Top 5 Privacy-Focused Linux Distributions

Top 5 Privacy-Focused Linux Distributions

Author: HostZealot Team
2 min.

Privacy and security are of increasing importance because of massive data collection by corporations, and many instances of hacking attempts. While Windows and macOS are secure to some degree, especially when you combine them with VPN technology, there are many Linux distributions with a specific focus on security and privacy.

Of course, if you know Linux at a sufficient level, you can as well customize your favorite distro, but otherwise, it's better to choose something ready-to-use. The most secure Linux distributions protect you from cyber threats, malware, and hacking attempts.

We want to give you the list of the most secure Linux distributions based on our research and experience.

How does Linux ensure privacy?

One of the aspects that give Linux its enhanced privacy is its open-source nature. “Open source” means that anyone can view the operating system code and verify its integrity. This transparency increases confidence in the security of the system because the development community can quickly spot and fix vulnerabilities.

In addition, thanks to an active developer community, Linux can respond quickly to arising threats. System updates for Linux are released regularly, ensuring that users have access to the latest security patches. All of this minimizes the risks associated with exploiting known vulnerabilities.

There are specific aspects of Linux’s privacy and security that contribute to the protected user experience.

  • Linux provides a flexible access control system, allowing you to define exactly which users have access to certain files and directories. This limits unauthorized access and increases system security.
  • The system has built-in tools for setting up and using firewalls that control network traffic. This allows determining which applications and services are active within the network. Combining the use of firewalls with network activity monitoring increases control over network security.
  • Linux provides powerful tools for data encryption, including digital signatures and key management. These tools keep files and messages private, preventing unauthorized access to sensitive information.
  • Linux also supports Secure Boot technologies that create a trust chain between different software components within the device.

These features combined make Linux not only the secure OS but also a flexible, free tool for security and anonymity in the digital space.

Top 5 privacy-focused Linux distributions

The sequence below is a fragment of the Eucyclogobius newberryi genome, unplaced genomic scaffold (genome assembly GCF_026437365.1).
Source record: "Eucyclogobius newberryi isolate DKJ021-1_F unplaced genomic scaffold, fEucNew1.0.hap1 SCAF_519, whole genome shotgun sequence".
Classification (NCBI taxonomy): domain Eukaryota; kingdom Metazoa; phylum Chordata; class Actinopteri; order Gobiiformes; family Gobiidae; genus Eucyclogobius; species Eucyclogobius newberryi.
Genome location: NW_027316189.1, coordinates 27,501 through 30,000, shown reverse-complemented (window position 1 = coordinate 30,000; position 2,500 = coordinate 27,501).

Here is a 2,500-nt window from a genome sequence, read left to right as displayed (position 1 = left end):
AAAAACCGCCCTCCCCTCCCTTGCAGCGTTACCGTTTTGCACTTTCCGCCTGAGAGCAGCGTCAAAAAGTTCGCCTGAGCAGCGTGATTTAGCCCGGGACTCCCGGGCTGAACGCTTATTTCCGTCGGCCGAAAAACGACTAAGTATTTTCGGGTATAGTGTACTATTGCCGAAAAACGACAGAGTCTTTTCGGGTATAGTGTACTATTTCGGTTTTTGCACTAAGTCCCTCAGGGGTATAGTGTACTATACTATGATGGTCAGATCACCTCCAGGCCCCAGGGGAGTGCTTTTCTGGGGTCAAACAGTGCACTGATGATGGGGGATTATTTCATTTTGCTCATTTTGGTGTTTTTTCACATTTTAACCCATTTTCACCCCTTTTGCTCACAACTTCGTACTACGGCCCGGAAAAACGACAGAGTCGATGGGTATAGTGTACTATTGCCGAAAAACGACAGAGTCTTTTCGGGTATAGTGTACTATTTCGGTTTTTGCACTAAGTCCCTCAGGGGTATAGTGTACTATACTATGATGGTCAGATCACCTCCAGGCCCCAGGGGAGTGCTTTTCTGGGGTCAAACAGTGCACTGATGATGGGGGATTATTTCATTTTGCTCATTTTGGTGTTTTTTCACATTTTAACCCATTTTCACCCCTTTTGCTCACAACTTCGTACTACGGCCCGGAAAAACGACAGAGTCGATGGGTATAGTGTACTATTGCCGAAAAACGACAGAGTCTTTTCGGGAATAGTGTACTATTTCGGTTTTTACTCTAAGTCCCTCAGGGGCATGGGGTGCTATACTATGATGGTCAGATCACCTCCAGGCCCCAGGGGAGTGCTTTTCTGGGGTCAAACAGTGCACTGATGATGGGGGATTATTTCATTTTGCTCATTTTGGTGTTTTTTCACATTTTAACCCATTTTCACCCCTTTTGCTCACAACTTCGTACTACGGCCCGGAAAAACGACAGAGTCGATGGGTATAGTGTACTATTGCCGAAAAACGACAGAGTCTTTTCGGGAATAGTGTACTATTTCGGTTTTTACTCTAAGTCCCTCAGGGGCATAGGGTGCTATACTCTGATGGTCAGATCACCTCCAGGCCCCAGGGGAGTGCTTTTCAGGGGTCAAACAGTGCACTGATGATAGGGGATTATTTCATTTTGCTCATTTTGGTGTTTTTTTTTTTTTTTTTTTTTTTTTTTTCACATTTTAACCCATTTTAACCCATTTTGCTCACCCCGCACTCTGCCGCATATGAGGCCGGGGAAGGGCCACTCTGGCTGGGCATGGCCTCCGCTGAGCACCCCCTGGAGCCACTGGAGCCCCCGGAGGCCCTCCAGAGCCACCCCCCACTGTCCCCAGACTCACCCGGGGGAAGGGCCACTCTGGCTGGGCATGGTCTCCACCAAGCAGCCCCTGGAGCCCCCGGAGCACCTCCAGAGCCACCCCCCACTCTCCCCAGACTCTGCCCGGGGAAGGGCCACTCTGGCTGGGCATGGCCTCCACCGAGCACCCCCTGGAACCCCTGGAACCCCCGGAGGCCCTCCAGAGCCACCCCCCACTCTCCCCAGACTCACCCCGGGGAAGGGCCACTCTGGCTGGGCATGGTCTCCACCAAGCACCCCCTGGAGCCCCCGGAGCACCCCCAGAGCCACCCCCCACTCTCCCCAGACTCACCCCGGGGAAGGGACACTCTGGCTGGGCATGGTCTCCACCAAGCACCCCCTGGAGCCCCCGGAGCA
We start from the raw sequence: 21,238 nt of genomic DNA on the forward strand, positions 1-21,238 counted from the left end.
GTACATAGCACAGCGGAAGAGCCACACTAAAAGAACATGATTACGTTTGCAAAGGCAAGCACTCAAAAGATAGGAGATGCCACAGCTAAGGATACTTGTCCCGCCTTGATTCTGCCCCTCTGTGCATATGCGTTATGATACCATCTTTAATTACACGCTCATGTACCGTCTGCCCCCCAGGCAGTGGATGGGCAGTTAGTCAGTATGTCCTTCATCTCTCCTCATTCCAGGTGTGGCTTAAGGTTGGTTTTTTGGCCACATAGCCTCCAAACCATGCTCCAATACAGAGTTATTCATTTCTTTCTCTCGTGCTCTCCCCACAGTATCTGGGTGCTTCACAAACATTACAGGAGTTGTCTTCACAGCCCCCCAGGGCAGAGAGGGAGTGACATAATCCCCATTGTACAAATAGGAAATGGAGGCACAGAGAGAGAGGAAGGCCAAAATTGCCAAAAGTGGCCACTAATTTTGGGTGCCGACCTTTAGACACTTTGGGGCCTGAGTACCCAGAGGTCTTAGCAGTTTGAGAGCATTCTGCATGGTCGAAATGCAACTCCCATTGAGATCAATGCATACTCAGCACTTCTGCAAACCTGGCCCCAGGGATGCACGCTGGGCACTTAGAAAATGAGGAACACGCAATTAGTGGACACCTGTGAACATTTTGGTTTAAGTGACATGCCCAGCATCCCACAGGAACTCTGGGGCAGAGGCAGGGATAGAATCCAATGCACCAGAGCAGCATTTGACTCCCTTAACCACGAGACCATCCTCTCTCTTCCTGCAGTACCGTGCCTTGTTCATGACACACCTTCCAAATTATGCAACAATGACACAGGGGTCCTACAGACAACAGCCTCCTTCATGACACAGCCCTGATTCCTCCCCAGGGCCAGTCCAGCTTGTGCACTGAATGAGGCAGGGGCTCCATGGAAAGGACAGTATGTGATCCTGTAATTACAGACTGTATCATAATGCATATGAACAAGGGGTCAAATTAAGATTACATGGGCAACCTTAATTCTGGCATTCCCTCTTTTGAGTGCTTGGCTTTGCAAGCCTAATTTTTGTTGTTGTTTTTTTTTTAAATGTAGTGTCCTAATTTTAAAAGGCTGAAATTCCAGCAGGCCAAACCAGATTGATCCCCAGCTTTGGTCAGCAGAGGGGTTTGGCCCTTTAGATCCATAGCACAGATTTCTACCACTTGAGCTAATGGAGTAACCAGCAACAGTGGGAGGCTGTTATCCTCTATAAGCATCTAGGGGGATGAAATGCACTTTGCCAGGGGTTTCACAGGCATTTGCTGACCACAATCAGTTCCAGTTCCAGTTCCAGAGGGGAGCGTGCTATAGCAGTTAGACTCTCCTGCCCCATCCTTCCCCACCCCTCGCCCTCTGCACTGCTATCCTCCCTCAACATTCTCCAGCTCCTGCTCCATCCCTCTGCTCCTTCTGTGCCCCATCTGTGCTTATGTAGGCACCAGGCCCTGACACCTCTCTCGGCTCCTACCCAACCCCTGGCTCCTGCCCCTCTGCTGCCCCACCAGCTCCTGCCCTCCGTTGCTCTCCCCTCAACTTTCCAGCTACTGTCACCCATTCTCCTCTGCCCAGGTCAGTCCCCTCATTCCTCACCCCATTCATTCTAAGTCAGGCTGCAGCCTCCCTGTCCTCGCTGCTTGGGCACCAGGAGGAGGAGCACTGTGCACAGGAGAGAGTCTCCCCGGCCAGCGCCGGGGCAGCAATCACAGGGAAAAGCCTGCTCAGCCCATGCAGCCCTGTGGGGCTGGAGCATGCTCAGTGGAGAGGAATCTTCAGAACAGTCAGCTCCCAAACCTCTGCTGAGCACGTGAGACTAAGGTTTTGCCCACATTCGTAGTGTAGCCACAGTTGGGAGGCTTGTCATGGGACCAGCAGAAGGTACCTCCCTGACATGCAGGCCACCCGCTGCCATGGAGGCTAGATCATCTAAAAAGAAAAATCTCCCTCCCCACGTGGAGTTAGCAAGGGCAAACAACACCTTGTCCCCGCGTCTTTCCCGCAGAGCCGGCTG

The open-source nature of Linux distributions combines tools, encryption, and virtualization techniques that can counter threats. If privacy is important to you and you need to upgrade to a high-performance security-oriented Linux operating system, you should consider the five Linux distributions listed below.

1.Linux Kodachi

Kodachi is a customizable Debian-based Linux distribution with an XFCE desktop environment, which you can easily run from a portable USB drive and even an SD card. It comes with pre-installed VPN and Tor-enabled solutions to enhance Internet privacy and provide secure browsing for end users. For privacy purposes, Kodachi redirects all Internet connections to a VPN even before going to the VPN-based Tor network. The option of using a private VPN is also available with Kodachi distro.

Kodachi has a suite of tools that protect privacy such as VeraCrypt, zuluCrypt, KeePassXC, Metadata Anonymization Toolkit (MAT) for zapping metadata information from files, and more.

The distribution includes DNSCrypt to mask IP protocol configurations so that all online activities are subject to privacy filters. In addition, users can encrypt their file directories, emails, and instant messages using the high-quality cryptographic tools available in the distribution.

Also, real-time Kodachi sessions cannot be detected as the OS cleans the host system of their traces.

This distribution encrypts the connection to the DNS resolver and provides the opportunity to use cryptographic and privacy tools to encrypt files, emails, and messages.

The Panic Room module deserves special attention since it includes different privacy tools that allow the user to wipe out RAM, and set a password that can be used to securely erase all encrypted data on Kodachi installation.

The main advantages of Linux Kodachi are:

  • Connections via VPN and Tor
  • Variety of programs and utilities
  • Suitability for everyday use

The downside of the distro is that it doesn’t provide an easy out-of-the-box experience.

We recommend using Linux Kodachi primarily for desktops.

2. Qubes OS

Qubes OS is a Fedora-based operating system that isolates the core system elements within different virtual machines called "cubes" or, in other words, domains, thus ensuring that malware does not infect other parts of the OS. Each instance of an application is confined within its cube. The cubes have different levels of security depending on the user's intended activity. Thanks to such a configuration, you can, for example, run Firefox to visit suspicious websites in one cube and another instance of the browser, such as for online transactions, in another cube. By doing so, the malicious website in the untrusted cube is isolated from all others, and will not affect your sessions in the other cube.

Xfce is used as the desktop environment in Qubes OS, but instead of a conventional list of applications, the application menu lists several cubes, such as work, personal, and untrusted. Qubes OS displays all cubes on a single screen, with each cube identified by a color associated with its security level.

The approach of Qubes OS differs from other operating systems, which minimizes the learning curve. With that, you can easily use this OS as a traditional installation.

The main advantages of Qubes OS are: